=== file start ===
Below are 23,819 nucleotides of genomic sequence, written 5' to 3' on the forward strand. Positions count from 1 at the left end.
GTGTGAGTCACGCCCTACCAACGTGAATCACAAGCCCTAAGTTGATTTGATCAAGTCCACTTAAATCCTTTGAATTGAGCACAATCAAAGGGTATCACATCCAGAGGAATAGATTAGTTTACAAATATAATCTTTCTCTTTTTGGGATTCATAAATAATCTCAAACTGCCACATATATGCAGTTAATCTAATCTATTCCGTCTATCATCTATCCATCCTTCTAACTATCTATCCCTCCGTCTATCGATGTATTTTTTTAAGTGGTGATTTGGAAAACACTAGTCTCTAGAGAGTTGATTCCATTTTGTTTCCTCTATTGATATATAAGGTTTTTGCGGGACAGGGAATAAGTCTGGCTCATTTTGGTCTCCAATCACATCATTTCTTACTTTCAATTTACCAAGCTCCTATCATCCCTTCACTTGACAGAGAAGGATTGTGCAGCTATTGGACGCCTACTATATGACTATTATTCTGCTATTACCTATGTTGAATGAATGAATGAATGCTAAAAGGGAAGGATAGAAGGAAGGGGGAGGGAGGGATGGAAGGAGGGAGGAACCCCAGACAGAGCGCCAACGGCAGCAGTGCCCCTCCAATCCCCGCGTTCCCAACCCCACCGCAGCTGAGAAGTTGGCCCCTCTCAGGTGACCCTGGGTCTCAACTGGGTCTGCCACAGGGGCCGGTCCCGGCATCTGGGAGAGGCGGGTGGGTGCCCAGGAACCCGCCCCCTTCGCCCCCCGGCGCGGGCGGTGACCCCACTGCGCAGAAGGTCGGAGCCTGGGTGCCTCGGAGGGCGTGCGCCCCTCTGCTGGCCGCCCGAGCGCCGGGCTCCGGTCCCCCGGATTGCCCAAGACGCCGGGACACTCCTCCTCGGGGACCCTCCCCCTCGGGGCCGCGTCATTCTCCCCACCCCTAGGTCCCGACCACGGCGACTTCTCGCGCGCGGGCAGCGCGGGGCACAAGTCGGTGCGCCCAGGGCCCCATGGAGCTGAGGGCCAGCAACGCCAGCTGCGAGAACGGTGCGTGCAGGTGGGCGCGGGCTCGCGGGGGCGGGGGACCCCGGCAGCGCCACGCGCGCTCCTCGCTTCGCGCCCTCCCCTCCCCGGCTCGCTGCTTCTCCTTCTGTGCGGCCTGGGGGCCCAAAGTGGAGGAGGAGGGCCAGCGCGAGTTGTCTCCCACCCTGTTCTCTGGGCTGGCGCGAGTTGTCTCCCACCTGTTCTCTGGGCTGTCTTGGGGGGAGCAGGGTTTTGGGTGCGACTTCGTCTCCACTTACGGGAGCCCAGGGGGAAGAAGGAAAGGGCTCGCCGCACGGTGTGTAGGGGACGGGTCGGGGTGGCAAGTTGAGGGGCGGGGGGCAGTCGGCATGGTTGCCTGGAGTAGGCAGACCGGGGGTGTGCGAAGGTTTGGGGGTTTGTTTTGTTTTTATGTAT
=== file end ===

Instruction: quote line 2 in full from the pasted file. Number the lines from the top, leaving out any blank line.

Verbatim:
GTGTGAGTCACGCCCTACCAACGTGAATCACAAGCCCTAAGTTGATTTGATCAAGTCCACTTAAATCCTTTGAATTGAGCACAATCAAAGGGTATCACATCCAGAGGAATAGATTAGTTTACAAATATAATCTTTCTCTTTTTGGGATTCATAAATAATCTCAAACTGCCACATATATGCAGTTAATCTAATCTATTCCGTCTATCATCTATCCATCCTTCTAACTATCTATCCCTCCGTCTATCGATGTATTTTTTTAAGTGGTGATTTGGAAAACACTAGTCTCTAGAGAGTTGATTCCATTTTGTTTCCTCTATTGATATATAAGGTTTTTGCGGGACAGGGAATAAGTCTGGCTCATTTTGGTCTCCAATCACATCATTTCTTACTTTCAATTTACCAAGCTCCTATCATCCCTTCACTTGACAGAGAAGGATTGTGCAGCTATTGGACGCCTACTATATGACTATTATTCTGCTATTACCTATGTTGAATGAATGAATGAATGCTAAAAGGGAAGGATAGAAGGAAGGGGGAGGGAGGGATGGAAGGAGGGAGGAACCCCAGACAGAGCGCCAACGGCAGCAGTGCCCCTCCAATCCCCGCGTTCCCAACCCCACCGCAGCTGAGAAGTTGGCCCCTCTCAGGTGACCCTGGGTCTCAACTGGGTCTGCCACAGGGGCCGGTCCCGGCATCTGGGAGAGGCGGGTGGGTGCCCAGGAACCCGCCCCCTTCGCCCCCCGGCGCGGGCGGTGACCCCACTGCGCAGAAGGTCGGAGCCTGGGTGCCTCGGAGGGCGTGCGCCCCTCTGCTGGCCGCCCGAGCGCCGGGCTCCGGTCCCCCGGATTGCCCAAGACGCCGGGACACTCCTCCTCGGGGACCCTCCCCCTCGGGGCCGCGTCATTCTCCCCACCCCTAGGTCCCGACCACGGCGACTTCTCGCGCGCGGGCAGCGCGGGGCACAAGTCGGTGCGCCCAGGGCCCCATGGAGCTGAGGGCCAGCAACGCCAGCTGCGAGAACGGTGCGTGCAGGTGGGCGCGGGCTCGCGGGGGCGGGGGACCCCGGCAGCGCCACGCGCGCTCCTCGCTTCGCGCCCTCCCCTCCCCGGCTCGCTGCTTCTCCTTCTGTGCGGCCTGGGGGCCCAAAGTGGAGGAGGAGGGCCAGCGCGAGTTGTCTCCCACCCTGTTCTCTGGGCTGGCGCGAGTTGTCTCCCACCTGTTCTCTGGGCTGTCTTGGGGGGAGCAGGGTTTTGGGTGCGACTTCGTCTCCACTTACGGGAGCCCAGGGGGAAGAAGGAAAGGGCTCGCCGCACGGTGTGTAGGGGACGGGTCGGGGTGGCAAGTTGAGGGGCGGGGGGCAGTCGGCATGGTTGCCTGGAGTAGGCAGACCGGGGGTGTGCGAAGGTTTGGGGGTTTGTTTTGTTTTTATGTAT